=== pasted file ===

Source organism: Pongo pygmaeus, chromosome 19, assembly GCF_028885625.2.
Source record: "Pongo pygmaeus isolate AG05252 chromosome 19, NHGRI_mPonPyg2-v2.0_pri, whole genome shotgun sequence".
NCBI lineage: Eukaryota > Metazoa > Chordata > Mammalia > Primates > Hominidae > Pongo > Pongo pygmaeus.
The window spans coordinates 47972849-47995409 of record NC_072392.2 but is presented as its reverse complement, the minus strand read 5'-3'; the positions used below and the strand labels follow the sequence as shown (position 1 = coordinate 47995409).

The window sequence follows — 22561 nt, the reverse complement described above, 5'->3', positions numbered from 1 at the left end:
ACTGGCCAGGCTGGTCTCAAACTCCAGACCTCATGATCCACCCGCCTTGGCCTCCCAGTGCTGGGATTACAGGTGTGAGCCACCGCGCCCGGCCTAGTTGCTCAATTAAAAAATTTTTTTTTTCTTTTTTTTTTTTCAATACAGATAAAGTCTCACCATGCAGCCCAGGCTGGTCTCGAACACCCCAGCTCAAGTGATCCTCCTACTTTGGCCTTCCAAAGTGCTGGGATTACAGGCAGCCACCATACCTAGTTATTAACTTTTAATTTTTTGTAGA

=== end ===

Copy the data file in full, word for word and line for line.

Source organism: Pongo pygmaeus, chromosome 19, assembly GCF_028885625.2.
Source record: "Pongo pygmaeus isolate AG05252 chromosome 19, NHGRI_mPonPyg2-v2.0_pri, whole genome shotgun sequence".
NCBI lineage: Eukaryota > Metazoa > Chordata > Mammalia > Primates > Hominidae > Pongo > Pongo pygmaeus.
The window spans coordinates 47972849-47995409 of record NC_072392.2 but is presented as its reverse complement, the minus strand read 5'-3'; the positions used below and the strand labels follow the sequence as shown (position 1 = coordinate 47995409).

The window sequence follows — 22561 nt, the reverse complement described above, 5'->3', positions numbered from 1 at the left end:
ACTGGCCAGGCTGGTCTCAAACTCCAGACCTCATGATCCACCCGCCTTGGCCTCCCAGTGCTGGGATTACAGGTGTGAGCCACCGCGCCCGGCCTAGTTGCTCAATTAAAAAATTTTTTTTTTCTTTTTTTTTTTTCAATACAGATAAAGTCTCACCATGCAGCCCAGGCTGGTCTCGAACACCCCAGCTCAAGTGATCCTCCTACTTTGGCCTTCCAAAGTGCTGGGATTACAGGCAGCCACCATACCTAGTTATTAACTTTTAATTTTTTGTAGA